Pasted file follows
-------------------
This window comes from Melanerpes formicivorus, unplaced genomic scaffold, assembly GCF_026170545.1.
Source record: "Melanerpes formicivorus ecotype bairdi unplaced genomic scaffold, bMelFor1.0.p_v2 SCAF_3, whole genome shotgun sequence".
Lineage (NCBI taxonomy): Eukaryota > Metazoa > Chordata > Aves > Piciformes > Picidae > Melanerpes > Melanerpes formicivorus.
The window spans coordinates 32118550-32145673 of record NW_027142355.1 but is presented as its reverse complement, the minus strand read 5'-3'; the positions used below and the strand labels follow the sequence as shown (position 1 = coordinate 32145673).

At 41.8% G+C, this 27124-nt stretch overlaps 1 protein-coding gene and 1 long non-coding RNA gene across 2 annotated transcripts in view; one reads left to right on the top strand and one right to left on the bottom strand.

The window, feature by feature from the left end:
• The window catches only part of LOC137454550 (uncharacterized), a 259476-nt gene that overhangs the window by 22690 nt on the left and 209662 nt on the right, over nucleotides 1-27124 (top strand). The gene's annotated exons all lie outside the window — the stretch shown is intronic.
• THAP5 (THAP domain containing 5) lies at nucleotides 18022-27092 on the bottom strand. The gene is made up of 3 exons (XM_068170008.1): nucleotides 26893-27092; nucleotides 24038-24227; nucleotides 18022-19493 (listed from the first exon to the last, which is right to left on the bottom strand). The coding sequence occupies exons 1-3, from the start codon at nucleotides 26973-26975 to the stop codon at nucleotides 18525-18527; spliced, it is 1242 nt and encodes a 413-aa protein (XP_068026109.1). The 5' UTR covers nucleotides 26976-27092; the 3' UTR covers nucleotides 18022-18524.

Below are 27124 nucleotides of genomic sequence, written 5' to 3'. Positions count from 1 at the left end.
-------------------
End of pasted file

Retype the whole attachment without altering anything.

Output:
This window comes from Melanerpes formicivorus, unplaced genomic scaffold, assembly GCF_026170545.1.
Source record: "Melanerpes formicivorus ecotype bairdi unplaced genomic scaffold, bMelFor1.0.p_v2 SCAF_3, whole genome shotgun sequence".
Lineage (NCBI taxonomy): Eukaryota > Metazoa > Chordata > Aves > Piciformes > Picidae > Melanerpes > Melanerpes formicivorus.
The window spans coordinates 32118550-32145673 of record NW_027142355.1 but is presented as its reverse complement, the minus strand read 5'-3'; the positions used below and the strand labels follow the sequence as shown (position 1 = coordinate 32145673).

At 41.8% G+C, this 27124-nt stretch overlaps 1 protein-coding gene and 1 long non-coding RNA gene across 2 annotated transcripts in view; one reads left to right on the top strand and one right to left on the bottom strand.

The window, feature by feature from the left end:
• The window catches only part of LOC137454550 (uncharacterized), a 259476-nt gene that overhangs the window by 22690 nt on the left and 209662 nt on the right, over nucleotides 1-27124 (top strand). The gene's annotated exons all lie outside the window — the stretch shown is intronic.
• THAP5 (THAP domain containing 5) lies at nucleotides 18022-27092 on the bottom strand. The gene is made up of 3 exons (XM_068170008.1): nucleotides 26893-27092; nucleotides 24038-24227; nucleotides 18022-19493 (listed from the first exon to the last, which is right to left on the bottom strand). The coding sequence occupies exons 1-3, from the start codon at nucleotides 26973-26975 to the stop codon at nucleotides 18525-18527; spliced, it is 1242 nt and encodes a 413-aa protein (XP_068026109.1). The 5' UTR covers nucleotides 26976-27092; the 3' UTR covers nucleotides 18022-18524.

Below are 27124 nucleotides of genomic sequence, written 5' to 3'. Positions count from 1 at the left end.